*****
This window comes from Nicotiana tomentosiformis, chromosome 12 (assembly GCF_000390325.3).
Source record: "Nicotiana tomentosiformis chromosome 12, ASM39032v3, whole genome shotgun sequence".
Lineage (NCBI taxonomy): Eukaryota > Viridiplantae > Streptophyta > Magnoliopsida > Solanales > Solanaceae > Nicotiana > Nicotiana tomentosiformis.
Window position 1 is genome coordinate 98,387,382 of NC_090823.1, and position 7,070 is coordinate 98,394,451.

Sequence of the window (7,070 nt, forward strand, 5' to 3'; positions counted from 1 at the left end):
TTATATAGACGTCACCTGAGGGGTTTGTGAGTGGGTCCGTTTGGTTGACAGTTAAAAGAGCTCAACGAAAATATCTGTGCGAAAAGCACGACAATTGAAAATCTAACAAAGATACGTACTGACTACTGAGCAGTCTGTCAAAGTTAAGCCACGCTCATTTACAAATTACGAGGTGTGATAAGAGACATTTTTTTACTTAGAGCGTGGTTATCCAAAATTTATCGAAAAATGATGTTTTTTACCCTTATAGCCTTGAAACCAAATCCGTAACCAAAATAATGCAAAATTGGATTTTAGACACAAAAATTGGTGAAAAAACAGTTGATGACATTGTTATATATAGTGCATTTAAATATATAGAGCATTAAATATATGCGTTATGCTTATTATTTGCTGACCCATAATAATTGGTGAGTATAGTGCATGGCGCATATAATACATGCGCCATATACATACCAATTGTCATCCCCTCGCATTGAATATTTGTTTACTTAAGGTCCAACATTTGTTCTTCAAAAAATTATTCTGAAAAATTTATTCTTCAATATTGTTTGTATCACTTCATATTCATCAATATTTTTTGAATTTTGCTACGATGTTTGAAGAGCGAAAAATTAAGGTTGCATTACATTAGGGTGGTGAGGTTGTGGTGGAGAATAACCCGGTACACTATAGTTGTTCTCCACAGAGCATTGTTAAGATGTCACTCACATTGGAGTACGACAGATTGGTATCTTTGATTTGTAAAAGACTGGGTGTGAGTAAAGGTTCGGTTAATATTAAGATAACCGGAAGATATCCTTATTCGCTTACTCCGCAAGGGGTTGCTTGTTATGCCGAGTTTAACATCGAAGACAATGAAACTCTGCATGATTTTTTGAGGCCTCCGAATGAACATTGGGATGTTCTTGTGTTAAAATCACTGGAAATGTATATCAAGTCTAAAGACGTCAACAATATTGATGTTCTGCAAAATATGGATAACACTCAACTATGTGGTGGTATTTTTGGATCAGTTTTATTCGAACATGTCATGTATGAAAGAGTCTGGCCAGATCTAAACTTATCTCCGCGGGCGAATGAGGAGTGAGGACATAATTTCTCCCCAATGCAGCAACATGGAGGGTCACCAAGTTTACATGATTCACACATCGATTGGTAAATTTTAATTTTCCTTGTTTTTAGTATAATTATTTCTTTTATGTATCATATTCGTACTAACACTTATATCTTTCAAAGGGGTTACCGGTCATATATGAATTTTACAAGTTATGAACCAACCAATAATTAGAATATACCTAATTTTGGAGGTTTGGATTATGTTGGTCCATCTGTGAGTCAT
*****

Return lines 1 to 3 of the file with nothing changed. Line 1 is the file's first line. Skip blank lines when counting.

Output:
This window comes from Nicotiana tomentosiformis, chromosome 12 (assembly GCF_000390325.3).
Source record: "Nicotiana tomentosiformis chromosome 12, ASM39032v3, whole genome shotgun sequence".
Lineage (NCBI taxonomy): Eukaryota > Viridiplantae > Streptophyta > Magnoliopsida > Solanales > Solanaceae > Nicotiana > Nicotiana tomentosiformis.